>There might be something to all this vanity stuff. I read in a book
>about Romanticism that the disappearance of God from culture, (because
>of the rise of the philosophy of materialism, Newtonian physics, etc.),
>created a need for "supermen," seemingly super human people who could
>do the impossible and the miraculous, to replace God. Super virtuosos
>fit the bill, and of course one has to be a little vain to be god-like,
>not to mention the music some wrote for themselves.
Actually, there's a difference between attitudes toward music and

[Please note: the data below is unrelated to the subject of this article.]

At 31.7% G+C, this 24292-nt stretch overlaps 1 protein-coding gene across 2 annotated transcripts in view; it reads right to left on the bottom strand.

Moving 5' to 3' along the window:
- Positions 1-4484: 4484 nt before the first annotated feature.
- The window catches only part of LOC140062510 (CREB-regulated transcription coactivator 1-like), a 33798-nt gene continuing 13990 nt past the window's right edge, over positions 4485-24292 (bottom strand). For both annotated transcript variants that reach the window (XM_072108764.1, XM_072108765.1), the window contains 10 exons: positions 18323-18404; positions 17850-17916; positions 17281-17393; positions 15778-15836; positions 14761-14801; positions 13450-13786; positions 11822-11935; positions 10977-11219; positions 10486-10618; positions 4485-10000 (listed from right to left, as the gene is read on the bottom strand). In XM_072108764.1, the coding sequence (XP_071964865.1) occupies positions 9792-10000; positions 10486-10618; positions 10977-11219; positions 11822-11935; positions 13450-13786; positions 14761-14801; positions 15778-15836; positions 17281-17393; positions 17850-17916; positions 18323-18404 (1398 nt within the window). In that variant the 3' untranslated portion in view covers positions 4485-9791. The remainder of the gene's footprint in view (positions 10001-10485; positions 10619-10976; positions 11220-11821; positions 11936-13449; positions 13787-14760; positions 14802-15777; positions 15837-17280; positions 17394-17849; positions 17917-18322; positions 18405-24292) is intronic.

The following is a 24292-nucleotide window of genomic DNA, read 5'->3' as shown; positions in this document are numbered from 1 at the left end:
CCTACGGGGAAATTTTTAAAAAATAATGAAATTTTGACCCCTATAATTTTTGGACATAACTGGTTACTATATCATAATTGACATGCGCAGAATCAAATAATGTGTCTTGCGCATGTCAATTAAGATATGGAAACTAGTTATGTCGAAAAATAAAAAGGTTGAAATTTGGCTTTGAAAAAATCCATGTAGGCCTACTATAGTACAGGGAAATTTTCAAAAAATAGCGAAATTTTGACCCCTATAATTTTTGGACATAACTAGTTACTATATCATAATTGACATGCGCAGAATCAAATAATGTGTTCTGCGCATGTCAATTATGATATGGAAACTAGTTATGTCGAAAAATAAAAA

musicians, and music and musicians themselves.
>Are not cadenzas complete vanity?
No, they're not. They're entertainment, a rhetorical strategy in the
course of a movement, and perhaps several other things besides. Beethoven
and Mozart wrote cadenzas, after all. According to at least one poster,
Beethoven, who wrote cadenzas, was not vain and arrogant -- although I
myself would say that Beethoven was at least proud. The *fact* of the
inclusion of a cadenza has no psychological meaning at all. The cadenza